Different types of Tea in India. Image source: www.everydayhealth.com

The northeast areas like Assam prefer Sah, Ronga Sah (red tea without milk) and northern Hindi speaking areas prefer Masala chai (spiced tea) or Kadak chai (strong and well brewed tea). ‘Malai Maar Ke’ is another variation where a gallop of fat cream is added to the tea.

Tea stall Tamil Nadu, India Image: Wikimedia Commons
Tea stall in Tamil Nadu, India
Image: Wikimedia Commons

It is mostly taken along with breakfast or just after waking up calling it ‘bed tea’. The guests are most served with hot tea along with snacks. Ginger is a popular ingredient in tea which improves the taste and also possess numerous health benefits.

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Tea plantations were set up in India during 1830s by the British, their main purpose was to export tea to Britain. Tea drinking from the modern prospective started during 1980s when the British organization, Indian Tea Association started making efforts to popularize tea among Indians. They organized promotional campaigns in several cities and towns. Home demonstrations were provided and factories were encouraged to provide the workers with a tea break.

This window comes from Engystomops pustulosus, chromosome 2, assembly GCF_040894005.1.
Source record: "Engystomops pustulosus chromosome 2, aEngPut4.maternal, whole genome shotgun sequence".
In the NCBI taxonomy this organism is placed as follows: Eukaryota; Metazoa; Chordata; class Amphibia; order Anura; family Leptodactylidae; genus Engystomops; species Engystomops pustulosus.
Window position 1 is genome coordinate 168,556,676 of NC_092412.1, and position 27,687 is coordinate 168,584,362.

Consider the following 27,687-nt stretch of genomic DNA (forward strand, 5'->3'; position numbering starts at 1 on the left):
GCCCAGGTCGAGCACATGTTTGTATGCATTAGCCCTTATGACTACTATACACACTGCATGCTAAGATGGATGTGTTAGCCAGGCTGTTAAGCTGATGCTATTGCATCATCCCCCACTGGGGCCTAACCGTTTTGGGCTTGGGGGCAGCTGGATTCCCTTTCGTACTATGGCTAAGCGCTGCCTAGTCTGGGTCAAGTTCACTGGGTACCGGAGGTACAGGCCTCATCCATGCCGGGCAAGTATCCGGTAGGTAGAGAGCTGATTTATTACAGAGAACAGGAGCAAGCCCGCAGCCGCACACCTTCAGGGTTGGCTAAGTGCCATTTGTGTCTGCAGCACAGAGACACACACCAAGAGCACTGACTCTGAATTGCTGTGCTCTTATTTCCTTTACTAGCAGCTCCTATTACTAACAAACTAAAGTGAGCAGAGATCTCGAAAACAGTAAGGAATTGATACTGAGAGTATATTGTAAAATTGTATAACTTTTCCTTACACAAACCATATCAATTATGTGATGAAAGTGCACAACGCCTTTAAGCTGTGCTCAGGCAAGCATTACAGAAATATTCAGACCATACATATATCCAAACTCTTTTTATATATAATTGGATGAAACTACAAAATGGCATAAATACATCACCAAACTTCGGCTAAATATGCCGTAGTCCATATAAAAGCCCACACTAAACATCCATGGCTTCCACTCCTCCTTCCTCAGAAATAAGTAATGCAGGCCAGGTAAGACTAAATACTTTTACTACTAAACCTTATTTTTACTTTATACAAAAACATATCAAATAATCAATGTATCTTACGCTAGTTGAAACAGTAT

A number of tea stalls were also set up. When Railway stations were being made, small tea stalls were set up there as well. The English Brooke Bond tea company also distributed tea samples in the country. By the end of 1990s, Indians had developed a great liking towards tea and the tea consumption increased steadily.